Cameroon’s Catholic Vocation Harvest

The ordination of five men to the priesthood and six to the transitional diaconate for the Diocese of Obala highlights the spiritual treasures of the West African country.

Priestly ordinations in Cameroon including  Fr. Franklin Njua alongside his bishop.
Priestly ordinations in Cameroon including Fr. Franklin Njua alongside his bishop. (photo: Courtesy photos)

MBANJOCK, Cameroon — A year of formation has just been completed in Cameroon — 12 months marked by a great and rich harvest of vocations, with many ordinations taking place in various dioceses across the country. 

The trend reflects the vibrant and growing faith on the African continent. The numbers are particularly impressive in Cameroon, a country in western Africa where 38% of the 25 million people profess the Catholic faith. On July 10, at Our Lady of Farms in Mbanjock in the Diocese of Obala, 11 young men were ordained — six of them to the transitional diaconate and five to the priesthood. 

The five-hour Eucharistic celebration was officiated by Bishop Damase Zinga Atangana, the visiting ordinary of the Diocese of Kribi, in the presence of Bishop Sosthène Léopold Bayemi Matjei of Obala. Hundreds of priests, seminarians, religious men and women, and lay faithful from all corners of the diocese and beyond thronged to the ordination Mass.

In his homily, Bishop Atangana called on the candidates to be exemplars of the faith. Drawing on the Gospel of St. John, he invited them to flee the temptations of this world and remember that they are in the world but not of the world; not to be ministers in search of riches who go around looking for material wealth; and not to be lonely ministers because the Lord has much for them to do. He called on them to be docile because bishops need docile priests, not rebels, men who are faithful to their canonical vows and who live in fraternity.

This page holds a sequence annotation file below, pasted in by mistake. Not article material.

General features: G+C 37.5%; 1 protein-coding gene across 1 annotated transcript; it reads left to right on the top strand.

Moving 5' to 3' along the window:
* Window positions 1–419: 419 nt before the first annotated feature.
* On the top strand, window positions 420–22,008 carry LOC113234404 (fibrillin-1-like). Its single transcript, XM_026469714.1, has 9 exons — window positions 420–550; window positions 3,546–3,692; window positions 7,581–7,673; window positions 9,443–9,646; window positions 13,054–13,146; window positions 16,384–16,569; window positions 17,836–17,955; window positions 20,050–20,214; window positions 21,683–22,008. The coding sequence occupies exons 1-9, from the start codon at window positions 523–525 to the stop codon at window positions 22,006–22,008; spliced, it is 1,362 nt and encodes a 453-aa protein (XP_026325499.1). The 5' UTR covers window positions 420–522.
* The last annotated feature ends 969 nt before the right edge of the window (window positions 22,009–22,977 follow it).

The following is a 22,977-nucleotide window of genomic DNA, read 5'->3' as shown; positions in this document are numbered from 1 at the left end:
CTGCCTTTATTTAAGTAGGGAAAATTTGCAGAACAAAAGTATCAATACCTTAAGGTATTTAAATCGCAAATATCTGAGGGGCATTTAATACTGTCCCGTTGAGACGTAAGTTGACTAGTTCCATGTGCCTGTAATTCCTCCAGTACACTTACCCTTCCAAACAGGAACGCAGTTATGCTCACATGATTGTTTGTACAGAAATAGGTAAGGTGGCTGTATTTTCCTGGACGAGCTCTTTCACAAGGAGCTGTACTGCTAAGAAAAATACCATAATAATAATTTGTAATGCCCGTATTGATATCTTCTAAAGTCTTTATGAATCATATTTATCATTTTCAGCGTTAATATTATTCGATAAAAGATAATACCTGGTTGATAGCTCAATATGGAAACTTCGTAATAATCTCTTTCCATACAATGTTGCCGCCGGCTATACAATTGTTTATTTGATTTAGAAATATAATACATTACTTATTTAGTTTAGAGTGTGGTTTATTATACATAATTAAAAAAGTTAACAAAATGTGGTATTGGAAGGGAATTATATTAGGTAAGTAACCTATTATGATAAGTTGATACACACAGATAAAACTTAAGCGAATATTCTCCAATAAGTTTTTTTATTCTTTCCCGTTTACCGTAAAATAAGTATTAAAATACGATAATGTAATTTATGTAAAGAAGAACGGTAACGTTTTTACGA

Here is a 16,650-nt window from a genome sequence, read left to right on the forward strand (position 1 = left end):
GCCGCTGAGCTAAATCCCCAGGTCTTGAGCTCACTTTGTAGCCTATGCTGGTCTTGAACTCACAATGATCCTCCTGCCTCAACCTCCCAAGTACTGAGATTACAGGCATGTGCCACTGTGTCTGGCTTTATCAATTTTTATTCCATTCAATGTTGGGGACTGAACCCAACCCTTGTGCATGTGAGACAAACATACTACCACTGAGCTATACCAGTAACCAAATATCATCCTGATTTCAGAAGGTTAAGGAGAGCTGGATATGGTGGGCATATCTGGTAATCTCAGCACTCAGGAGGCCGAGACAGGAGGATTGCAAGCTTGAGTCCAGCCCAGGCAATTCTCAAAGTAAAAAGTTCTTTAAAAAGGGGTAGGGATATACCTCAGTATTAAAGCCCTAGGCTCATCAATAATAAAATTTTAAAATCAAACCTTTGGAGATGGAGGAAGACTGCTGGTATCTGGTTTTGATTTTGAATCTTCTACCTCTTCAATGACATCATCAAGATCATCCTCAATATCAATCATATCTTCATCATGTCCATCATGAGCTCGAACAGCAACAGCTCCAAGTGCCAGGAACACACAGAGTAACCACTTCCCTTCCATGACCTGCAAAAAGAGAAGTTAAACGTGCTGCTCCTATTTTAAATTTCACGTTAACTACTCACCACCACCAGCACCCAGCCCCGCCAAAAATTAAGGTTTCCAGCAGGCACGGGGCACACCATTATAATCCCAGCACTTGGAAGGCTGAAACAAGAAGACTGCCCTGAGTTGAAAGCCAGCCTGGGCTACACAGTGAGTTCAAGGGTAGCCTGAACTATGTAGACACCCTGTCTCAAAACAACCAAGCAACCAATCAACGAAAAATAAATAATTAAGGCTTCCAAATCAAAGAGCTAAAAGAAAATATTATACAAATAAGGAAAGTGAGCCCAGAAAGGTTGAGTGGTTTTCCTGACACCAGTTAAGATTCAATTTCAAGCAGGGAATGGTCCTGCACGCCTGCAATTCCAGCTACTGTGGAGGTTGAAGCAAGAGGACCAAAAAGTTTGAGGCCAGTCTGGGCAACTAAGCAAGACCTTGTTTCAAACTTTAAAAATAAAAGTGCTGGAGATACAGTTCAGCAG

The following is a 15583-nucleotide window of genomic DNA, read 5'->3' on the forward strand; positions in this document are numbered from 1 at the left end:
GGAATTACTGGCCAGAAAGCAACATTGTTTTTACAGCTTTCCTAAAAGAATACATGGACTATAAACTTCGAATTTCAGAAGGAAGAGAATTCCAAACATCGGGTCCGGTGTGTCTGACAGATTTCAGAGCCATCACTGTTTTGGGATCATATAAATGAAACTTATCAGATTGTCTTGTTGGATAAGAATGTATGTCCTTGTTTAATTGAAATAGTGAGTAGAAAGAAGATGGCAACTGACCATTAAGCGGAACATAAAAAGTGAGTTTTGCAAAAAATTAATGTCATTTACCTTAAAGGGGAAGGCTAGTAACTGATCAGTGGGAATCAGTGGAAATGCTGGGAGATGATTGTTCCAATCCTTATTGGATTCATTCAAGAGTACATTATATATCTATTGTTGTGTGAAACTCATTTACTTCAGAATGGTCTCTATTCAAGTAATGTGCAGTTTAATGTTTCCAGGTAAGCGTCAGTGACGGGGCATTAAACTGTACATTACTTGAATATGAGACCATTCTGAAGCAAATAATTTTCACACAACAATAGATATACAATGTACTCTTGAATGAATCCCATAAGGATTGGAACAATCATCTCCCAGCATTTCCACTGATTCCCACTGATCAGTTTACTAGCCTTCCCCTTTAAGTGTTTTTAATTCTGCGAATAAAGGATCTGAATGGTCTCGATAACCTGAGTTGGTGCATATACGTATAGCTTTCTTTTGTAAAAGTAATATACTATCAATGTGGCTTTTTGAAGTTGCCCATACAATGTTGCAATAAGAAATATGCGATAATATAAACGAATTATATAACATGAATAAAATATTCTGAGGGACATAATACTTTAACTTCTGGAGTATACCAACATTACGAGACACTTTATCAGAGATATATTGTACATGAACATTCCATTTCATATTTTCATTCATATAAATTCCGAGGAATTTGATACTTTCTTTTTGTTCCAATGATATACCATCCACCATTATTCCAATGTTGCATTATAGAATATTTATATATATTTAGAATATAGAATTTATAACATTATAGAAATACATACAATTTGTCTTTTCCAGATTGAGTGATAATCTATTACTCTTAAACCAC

Quoting Pope Francis, Bishop Atangana warned against becoming an inhuman priest who is of no use and concluded by calling on the candidates to be holy men because one holy priest is worth more than a thousand bad priests. 

“The Church needs holy priests,” Bishop Atangana said. “It’s not the quantity that matters, but the quality.”

The bishop told the Register afterward, “We want priests to be saints because the Church wants them to be saints like Christ; that is what Christ teaches: Let them be models of Christ and pray for God’s people.”

The joy of the ordination Mass spilled over at the reception afterward, which was held on the parish premises.

Although young, the Catholic Church in Africa, and that of Cameroon in particular, is vibrant and gives hope to the universal Church. The fruits of that faith are reflected in the growing number of vocations to the priesthood and religious life, while those numbers in the West are declining. As Cardinal Robert Sarah of Guinea, the former prefect of the Congregation for Divine Worship and the Discipline of the Sacraments, has said, “For her part, the Church that is in Africa can humbly offer the West the marvels that God has worked in her through the Holy Spirit and the tribulations that Jesus continues to endure in the sufferings and material needs of his faithful there.” 

Africa seems to be the source of hope for the Church because, as St. John Mary Vianney said, a priest belongs not to himself but to universal Church and to every Christian. 

Newly ordained Father Stephen Ewane Shadze of the Archdiocese of Bamenda told the Register he grew up with dreams of becoming a professional soccer player. But God had other plans.